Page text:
No. 3579: Unemployment Assistance and Transition to Employment in Argentina
published in: Economic Development and Cultural Change, 2011, 59 (4), 811-837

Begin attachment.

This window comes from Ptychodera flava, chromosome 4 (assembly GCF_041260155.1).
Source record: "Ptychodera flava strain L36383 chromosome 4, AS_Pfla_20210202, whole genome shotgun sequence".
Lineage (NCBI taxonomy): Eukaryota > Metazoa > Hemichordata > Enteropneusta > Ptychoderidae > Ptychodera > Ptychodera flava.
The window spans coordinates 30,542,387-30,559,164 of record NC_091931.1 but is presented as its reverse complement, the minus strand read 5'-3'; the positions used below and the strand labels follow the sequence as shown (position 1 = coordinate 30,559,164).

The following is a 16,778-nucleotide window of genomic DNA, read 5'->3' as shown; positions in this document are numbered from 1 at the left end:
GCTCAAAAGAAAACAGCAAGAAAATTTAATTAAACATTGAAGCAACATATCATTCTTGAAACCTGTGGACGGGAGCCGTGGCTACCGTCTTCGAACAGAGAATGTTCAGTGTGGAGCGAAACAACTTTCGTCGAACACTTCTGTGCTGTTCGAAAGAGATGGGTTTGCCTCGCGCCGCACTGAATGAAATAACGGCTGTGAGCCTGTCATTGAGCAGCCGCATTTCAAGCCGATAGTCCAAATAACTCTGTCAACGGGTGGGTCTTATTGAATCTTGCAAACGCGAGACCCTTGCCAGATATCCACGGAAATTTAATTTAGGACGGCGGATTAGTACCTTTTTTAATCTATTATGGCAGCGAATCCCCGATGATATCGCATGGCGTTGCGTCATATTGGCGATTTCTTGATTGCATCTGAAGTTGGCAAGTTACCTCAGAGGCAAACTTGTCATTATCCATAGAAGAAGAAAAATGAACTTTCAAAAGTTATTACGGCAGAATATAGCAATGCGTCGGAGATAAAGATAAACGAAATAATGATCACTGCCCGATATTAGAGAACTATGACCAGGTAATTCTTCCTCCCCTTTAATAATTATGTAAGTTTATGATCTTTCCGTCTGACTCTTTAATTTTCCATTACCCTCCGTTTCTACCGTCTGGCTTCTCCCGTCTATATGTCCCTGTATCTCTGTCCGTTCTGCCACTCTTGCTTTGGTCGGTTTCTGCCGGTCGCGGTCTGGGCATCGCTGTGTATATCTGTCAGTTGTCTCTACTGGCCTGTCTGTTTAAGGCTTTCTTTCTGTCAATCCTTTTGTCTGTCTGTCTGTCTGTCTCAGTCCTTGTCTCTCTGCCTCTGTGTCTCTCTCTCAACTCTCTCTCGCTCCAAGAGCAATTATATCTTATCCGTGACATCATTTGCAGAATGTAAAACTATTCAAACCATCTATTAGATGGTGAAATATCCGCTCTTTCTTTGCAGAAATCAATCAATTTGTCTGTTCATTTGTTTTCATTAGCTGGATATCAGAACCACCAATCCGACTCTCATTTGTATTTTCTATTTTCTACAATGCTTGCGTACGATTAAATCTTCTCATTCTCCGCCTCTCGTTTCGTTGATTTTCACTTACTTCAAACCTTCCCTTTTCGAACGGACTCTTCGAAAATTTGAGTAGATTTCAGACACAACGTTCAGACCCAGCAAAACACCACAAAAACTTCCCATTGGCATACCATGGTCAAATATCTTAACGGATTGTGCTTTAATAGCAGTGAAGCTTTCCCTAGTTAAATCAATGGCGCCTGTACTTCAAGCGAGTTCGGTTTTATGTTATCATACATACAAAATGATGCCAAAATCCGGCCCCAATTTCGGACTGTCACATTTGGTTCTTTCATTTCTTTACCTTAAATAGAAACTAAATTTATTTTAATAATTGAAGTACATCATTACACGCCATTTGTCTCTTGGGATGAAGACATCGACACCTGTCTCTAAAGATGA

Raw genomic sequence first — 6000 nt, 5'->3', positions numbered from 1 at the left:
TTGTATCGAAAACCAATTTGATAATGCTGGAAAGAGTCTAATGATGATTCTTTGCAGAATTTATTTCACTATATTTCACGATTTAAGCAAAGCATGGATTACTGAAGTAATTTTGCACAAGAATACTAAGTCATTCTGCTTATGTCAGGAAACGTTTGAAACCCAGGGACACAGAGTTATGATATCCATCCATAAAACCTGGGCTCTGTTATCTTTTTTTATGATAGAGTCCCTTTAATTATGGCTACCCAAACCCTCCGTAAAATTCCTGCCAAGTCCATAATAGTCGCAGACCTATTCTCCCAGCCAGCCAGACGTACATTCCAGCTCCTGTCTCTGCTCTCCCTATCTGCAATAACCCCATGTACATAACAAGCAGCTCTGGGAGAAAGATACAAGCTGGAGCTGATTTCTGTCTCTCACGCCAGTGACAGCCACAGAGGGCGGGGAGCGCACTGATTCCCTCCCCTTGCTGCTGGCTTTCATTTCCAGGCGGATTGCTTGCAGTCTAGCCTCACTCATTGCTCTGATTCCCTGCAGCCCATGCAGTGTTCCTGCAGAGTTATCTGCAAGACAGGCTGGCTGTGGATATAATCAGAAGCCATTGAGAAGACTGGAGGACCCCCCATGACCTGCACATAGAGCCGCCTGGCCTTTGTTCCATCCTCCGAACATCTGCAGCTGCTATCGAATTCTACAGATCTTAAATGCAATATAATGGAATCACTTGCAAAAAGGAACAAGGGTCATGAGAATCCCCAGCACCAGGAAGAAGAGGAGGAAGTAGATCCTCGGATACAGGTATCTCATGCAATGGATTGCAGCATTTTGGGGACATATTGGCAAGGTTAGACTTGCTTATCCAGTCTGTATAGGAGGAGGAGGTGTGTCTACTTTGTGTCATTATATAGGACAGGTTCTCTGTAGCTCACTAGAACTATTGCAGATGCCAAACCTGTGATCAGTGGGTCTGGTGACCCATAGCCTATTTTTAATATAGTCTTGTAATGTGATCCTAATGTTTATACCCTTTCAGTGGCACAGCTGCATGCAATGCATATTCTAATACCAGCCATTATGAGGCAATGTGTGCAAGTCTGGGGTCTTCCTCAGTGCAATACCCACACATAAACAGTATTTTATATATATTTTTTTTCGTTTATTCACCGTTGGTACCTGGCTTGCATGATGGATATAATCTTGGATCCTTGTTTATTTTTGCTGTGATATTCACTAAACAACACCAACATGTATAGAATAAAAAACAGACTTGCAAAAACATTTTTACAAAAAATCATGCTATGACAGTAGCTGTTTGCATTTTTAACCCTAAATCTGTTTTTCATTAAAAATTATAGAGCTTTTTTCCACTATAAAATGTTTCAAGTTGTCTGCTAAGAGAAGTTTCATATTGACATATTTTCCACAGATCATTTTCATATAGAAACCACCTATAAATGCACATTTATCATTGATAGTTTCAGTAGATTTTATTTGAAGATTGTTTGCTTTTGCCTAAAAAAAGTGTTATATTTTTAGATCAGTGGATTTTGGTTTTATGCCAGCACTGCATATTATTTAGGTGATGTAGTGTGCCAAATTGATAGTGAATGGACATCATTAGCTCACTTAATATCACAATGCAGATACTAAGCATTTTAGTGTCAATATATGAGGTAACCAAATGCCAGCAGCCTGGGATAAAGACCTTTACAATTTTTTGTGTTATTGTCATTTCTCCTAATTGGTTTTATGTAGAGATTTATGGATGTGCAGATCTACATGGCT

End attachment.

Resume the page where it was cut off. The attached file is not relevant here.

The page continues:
In 2001-02, Argentina experienced a wrenching economic crisis. Plan Jefes, implemented in May 2002, was Argentina’s institutional response to the increase in unemployment and poverty triggered by the crisis. The program provided a social safety net and appears to have successfully protected some families against indigence. Despite this success, the continued existence of the program, which provides benefits to eligible unemployed individuals for an unlimited duration, may have unappealing long-term consequences. Reliance on the plan may reduce the incentive to search for work and in the long-run may damage individual employability and perpetuate poverty. Motivated by these concerns, this paper examines the effect of participating in Plan Jefes on the probability of exiting from unemployment. Regardless of the data set, the specification and the empirical approach, the evidence assembled in this paper shows that for the period under analysis individuals enrolled in the Plan are between 12 to 19 percentage points less likely to transit to employment as compared to individuals who applied but did not join the Plan. The negative effect of the program tends to be larger for females and as a consequence, over time, the program becomes increasingly feminized. Prima facie, the estimates suggest that programs such as Plan Jefes need to re-consider the balance between providing a social safety net and dulling job-search incentives.